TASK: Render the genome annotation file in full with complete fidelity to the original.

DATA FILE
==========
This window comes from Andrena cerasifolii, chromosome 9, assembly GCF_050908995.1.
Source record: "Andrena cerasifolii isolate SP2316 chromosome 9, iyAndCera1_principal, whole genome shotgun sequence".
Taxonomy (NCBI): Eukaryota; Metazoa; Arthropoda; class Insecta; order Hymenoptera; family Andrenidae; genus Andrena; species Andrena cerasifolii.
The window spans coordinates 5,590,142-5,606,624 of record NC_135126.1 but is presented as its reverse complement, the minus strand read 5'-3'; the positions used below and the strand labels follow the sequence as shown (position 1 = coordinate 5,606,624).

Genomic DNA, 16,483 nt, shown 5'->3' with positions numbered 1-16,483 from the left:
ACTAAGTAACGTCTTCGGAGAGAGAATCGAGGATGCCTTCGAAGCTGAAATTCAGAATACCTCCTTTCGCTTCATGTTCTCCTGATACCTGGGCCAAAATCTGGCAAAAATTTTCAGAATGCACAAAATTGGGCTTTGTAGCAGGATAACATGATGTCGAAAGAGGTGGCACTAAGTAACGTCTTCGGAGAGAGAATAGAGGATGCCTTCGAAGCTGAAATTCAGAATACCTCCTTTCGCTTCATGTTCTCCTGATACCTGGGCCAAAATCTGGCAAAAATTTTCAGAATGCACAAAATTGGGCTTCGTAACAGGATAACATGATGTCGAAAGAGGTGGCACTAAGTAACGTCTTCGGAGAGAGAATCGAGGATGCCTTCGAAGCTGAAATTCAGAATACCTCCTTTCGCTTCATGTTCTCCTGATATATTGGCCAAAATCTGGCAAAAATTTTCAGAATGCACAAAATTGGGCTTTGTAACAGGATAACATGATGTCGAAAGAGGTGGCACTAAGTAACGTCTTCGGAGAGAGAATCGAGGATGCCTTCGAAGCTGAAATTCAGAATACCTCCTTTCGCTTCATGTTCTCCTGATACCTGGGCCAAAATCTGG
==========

This window comes from Andrena cerasifolii, chromosome 9, assembly GCF_050908995.1.
Source record: "Andrena cerasifolii isolate SP2316 chromosome 9, iyAndCera1_principal, whole genome shotgun sequence".
Taxonomy (NCBI): Eukaryota; Metazoa; Arthropoda; class Insecta; order Hymenoptera; family Andrenidae; genus Andrena; species Andrena cerasifolii.
The window spans coordinates 5,590,142-5,606,624 of record NC_135126.1 but is presented as its reverse complement, the minus strand read 5'-3'; the positions used below and the strand labels follow the sequence as shown (position 1 = coordinate 5,606,624).

Genomic DNA, 16,483 nt, shown 5'->3' with positions numbered 1-16,483 from the left:
ACTAAGTAACGTCTTCGGAGAGAGAATCGAGGATGCCTTCGAAGCTGAAATTCAGAATACCTCCTTTCGCTTCATGTTCTCCTGATACCTGGGCCAAAATCTGGCAAAAATTTTCAGAATGCACAAAATTGGGCTTTGTAGCAGGATAACATGATGTCGAAAGAGGTGGCACTAAGTAACGTCTTCGGAGAGAGAATAGAGGATGCCTTCGAAGCTGAAATTCAGAATACCTCCTTTCGCTTCATGTTCTCCTGATACCTGGGCCAAAATCTGGCAAAAATTTTCAGAATGCACAAAATTGGGCTTCGTAACAGGATAACATGATGTCGAAAGAGGTGGCACTAAGTAACGTCTTCGGAGAGAGAATCGAGGATGCCTTCGAAGCTGAAATTCAGAATACCTCCTTTCGCTTCATGTTCTCCTGATATATTGGCCAAAATCTGGCAAAAATTTTCAGAATGCACAAAATTGGGCTTTGTAACAGGATAACATGATGTCGAAAGAGGTGGCACTAAGTAACGTCTTCGGAGAGAGAATCGAGGATGCCTTCGAAGCTGAAATTCAGAATACCTCCTTTCGCTTCATGTTCTCCTGATACCTGGGCCAAAATCTGG